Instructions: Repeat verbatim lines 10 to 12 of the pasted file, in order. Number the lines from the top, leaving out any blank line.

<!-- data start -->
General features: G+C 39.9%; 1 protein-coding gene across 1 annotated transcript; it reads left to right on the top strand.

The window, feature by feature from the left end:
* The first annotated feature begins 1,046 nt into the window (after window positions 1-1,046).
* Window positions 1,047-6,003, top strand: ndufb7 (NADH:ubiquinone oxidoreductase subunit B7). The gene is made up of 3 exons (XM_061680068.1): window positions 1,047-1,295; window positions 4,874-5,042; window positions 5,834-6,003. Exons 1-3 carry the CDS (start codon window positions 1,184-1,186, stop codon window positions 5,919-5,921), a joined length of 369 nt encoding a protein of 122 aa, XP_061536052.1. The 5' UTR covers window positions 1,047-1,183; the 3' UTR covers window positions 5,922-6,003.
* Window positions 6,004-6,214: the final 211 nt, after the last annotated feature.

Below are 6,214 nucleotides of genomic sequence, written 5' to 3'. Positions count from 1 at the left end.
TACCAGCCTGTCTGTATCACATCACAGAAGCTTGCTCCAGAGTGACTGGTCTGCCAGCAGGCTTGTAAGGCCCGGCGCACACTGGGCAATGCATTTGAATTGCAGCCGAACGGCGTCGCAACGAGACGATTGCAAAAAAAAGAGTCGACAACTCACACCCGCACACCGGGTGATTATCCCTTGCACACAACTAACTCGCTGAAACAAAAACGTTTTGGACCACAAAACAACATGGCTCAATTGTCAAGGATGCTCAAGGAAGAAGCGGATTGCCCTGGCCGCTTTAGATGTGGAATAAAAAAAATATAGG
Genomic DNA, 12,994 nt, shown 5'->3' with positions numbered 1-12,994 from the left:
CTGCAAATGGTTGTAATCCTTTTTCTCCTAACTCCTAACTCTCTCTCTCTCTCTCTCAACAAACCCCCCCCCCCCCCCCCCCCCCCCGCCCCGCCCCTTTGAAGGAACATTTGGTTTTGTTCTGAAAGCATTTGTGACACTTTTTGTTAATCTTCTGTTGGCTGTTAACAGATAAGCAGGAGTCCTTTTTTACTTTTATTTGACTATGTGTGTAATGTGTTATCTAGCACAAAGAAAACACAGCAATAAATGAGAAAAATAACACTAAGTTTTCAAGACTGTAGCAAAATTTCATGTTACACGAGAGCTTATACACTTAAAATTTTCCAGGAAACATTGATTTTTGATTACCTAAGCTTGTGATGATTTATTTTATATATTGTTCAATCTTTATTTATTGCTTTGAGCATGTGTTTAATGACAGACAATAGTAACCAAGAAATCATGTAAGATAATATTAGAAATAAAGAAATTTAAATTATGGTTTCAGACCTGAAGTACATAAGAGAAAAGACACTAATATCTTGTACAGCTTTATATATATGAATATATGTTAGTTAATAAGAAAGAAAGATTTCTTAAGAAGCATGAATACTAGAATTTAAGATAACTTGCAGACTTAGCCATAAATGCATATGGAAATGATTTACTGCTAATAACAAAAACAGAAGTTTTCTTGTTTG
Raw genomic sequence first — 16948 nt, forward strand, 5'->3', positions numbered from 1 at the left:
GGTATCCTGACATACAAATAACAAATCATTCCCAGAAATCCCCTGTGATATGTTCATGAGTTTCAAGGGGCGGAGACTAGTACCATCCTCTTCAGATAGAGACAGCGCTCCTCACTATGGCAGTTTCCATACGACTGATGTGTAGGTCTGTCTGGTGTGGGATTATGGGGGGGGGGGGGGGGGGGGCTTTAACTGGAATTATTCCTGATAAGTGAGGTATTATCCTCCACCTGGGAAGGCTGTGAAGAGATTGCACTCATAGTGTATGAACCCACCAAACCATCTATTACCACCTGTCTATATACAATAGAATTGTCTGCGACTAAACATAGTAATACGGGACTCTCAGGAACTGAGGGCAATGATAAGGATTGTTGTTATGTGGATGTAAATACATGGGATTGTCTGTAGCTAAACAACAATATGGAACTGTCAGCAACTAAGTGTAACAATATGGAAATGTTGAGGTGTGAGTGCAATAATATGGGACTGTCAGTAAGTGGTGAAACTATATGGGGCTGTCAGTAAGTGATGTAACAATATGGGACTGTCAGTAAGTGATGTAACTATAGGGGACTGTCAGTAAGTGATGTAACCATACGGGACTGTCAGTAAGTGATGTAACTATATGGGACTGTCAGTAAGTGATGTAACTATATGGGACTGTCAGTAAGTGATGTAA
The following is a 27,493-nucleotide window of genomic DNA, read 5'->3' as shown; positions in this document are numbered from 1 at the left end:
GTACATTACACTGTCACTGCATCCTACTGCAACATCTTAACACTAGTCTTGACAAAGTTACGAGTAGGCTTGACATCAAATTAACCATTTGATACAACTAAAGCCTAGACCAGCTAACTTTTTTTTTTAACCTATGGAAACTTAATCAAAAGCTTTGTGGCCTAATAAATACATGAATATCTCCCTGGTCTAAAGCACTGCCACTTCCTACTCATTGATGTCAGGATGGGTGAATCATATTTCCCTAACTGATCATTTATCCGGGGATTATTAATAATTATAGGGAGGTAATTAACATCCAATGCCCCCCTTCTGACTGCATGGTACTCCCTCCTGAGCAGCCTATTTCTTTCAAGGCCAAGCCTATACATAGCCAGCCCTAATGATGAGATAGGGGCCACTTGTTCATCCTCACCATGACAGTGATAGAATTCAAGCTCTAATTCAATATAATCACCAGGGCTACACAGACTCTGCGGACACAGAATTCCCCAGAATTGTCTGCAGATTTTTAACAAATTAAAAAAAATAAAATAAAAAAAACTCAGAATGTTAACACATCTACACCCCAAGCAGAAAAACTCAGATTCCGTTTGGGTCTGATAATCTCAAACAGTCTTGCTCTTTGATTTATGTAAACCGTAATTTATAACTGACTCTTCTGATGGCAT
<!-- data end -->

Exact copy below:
Raw genomic sequence first — 16948 nt, forward strand, 5'->3', positions numbered from 1 at the left:
GGTATCCTGACATACAAATAACAAATCATTCCCAGAAATCCCCTGTGATATGTTCATGAGTTTCAAGGGGCGGAGACTAGTACCATCCTCTTCAGATAGAGACAGCGCTCCTCACTATGGCAGTTTCCATACGACTGATGTGTAGGTCTGTCTGGTGTGGGATTATGGGGGGGGGGGGGGGGGGGGCTTTAACTGGAATTATTCCTGATAAGTGAGGTATTATCCTCCACCTGGGAAGGCTGTGAAGAGATTGCACTCATAGTGTATGAACCCACCAAACCATCTATTACCACCTGTCTATATACAATAGAATTGTCTGCGACTAAACATAGTAATACGGGACTCTCAGGAACTGAGGGCAATGATAAGGATTGTTGTTATGTGGATGTAAATACATGGGATTGTCTGTAGCTAAACAACAATATGGAACTGTCAGCAACTAAGTGTAACAATATGGAAATGTTGAGGTGTGAGTGCAATAATATGGGACTGTCAGTAAGTGGTGAAACTATATGGGGCTGTCAGTAAGTGATGTAACAATATGGGACTGTCAGTAAGTGATGTAACTATAGGGGACTGTCAGTAAGTGATGTAACCATACGGGACTGTCAGTAAGTGATGTAACTATATGGGACTGTCAGTAAGTGATGTAACTATATGGGACTGTCAGTAAGTGATGTAA
The following is a 27,493-nucleotide window of genomic DNA, read 5'->3' as shown; positions in this document are numbered from 1 at the left end: